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Damages, vicissitudes

Vosebe PL v Bakavgas & Ors [2009] NSWCA 117. Hodgson JA, Beazley JA agreeing, Basten JA agreeing bar future economic loss. 22.05.09.

Basten JA detailed aspects of the medical evidence, noted authorities including Watts v Rake [1960] HCA 58; 108 CLR 158 at 160; Purkess v Crittenden [1965] HCA 34; 114 CLR 164 at 168; Malec v JC Hutton Pty Ltd [1990] HCA 20; 169 CLR 638; Shorey v PT Limited [2003] HCA 27, Commonwealth of Australia v Elliot [2004] NSWCA 360 at [78]-[79], Seltsam v Ghaleb [2005] NSWCA 208; 3 DDCR 1, and the text, H Luntz, Assessment of Damages for Personal Injury and Death (4th ed, 2002).

Basten JA said [143]: “Section 13(1) of the Civil Liability Act requires that the Court determine the plaintiff’s ‘most likely future circumstances but for the injury’. That is to be understood as referring to the circumstances within the range of possibilities, which are more likely than any others to eventuate: see, eg, RTA v Chandler [2008] NSWCA 64 at [55].

"Further, s 13(2) requires that the Court adjust the damages ‘by reference to the percentage possibility that the events might have occurred but for the injury’. That exercise requires the application of Malec principles: see Najdovski v Crnojlovic [2008] NSWCA 175 at [49]. S 13 only applies to the assessment of future economic loss.”

His Honour contrasted the general NSW acceptance of 15% vicissitudes in Wynn v NSW Insurance Ministerial Corporation [1995] HCA 53; 184 CLR 485 at 497-498, with the later demur of McHugh JA in De Sales v Ingrilli [2002] HCA 52; 212 CLR 338 at [99], noting a Western Australian general rate of 5%.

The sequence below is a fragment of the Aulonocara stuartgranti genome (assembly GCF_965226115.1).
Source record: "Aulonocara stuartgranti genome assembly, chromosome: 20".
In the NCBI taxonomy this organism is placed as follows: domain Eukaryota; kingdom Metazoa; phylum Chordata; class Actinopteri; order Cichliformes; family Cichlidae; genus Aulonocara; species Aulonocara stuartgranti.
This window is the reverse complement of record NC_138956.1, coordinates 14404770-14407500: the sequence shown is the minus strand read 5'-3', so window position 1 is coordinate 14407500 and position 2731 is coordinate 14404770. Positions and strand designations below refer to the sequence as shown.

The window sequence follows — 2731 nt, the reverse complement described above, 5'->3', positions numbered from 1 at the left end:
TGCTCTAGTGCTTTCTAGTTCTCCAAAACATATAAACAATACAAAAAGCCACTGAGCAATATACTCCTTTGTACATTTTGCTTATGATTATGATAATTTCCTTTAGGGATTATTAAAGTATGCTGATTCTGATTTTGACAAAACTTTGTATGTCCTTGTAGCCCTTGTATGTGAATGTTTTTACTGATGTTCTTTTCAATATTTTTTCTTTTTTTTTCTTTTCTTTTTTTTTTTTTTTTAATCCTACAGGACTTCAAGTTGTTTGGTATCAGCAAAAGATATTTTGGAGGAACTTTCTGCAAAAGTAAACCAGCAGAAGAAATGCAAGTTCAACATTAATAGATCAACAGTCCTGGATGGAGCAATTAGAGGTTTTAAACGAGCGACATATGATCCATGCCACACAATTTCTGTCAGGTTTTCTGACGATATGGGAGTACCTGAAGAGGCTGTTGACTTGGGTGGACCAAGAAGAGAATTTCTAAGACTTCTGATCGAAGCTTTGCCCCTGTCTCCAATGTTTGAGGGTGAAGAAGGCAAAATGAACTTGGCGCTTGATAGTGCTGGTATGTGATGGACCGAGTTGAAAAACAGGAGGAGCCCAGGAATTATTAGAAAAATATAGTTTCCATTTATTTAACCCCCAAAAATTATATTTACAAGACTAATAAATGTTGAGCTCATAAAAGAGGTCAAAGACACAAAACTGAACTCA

Infra [153], Basten JA said: “In Arthur Robinson (Grafton) Pty Ltd v Carter [1968] HCA 9; 122 CLR 649 at 659 Barwick CJ identified ‘ill health, unemployment, road or rail accidents, wars, changes in industrial emphasis’ as the principal factors affecting future earning capacity.

"In Wynn, at 497, the joint judgment noted Professor Luntz’s identification of ‘sickness, accident, unemployment and industrial disputes’ as the four major contingencies, other than death, likely to result in a loss of income.”

The evidence warranted appellate interference, Basten JA said infra [156], adding: “I would allow the appeal to this limited extent, and discount the amounts on account of future economic loss by a figure of 50%, to cover both general contingencies (15%) and the specific likelihood that the plaintiff would not, but for the injury, have exercised his earning capacity to the full (35%).”

Orders as per Hodgson JA.

FurtherGlassed gyprocker 34 WCMS 1

Miller v Galderisi [2009] NSWCA 353. The Court (Allsop P, Basten & Macfarlan JJA) 

[24] In awarding damages for loss of earning capacity, allowance is routinely made for contingencies or vicissitudes which may, absent the tortious injury, have caused loss in any event. Conventionally, a figure of 15% is allowed for such contingencies: see State of New South Wales v Moss (2000) 54 NSWLR 536 at [31]- [33] and the authorities referred to, including Wynn v NSW Insurance Ministerial Corporation  (1995) 184 CLR 485 at 497-498. Superannuation loss allowed at 11%.  

1987 Act s 151G   Only damages for past and future loss of earnings may be awarded >>

MACA 1999 s 126 Future economic loss—claimant’s prospects and adjustments >>

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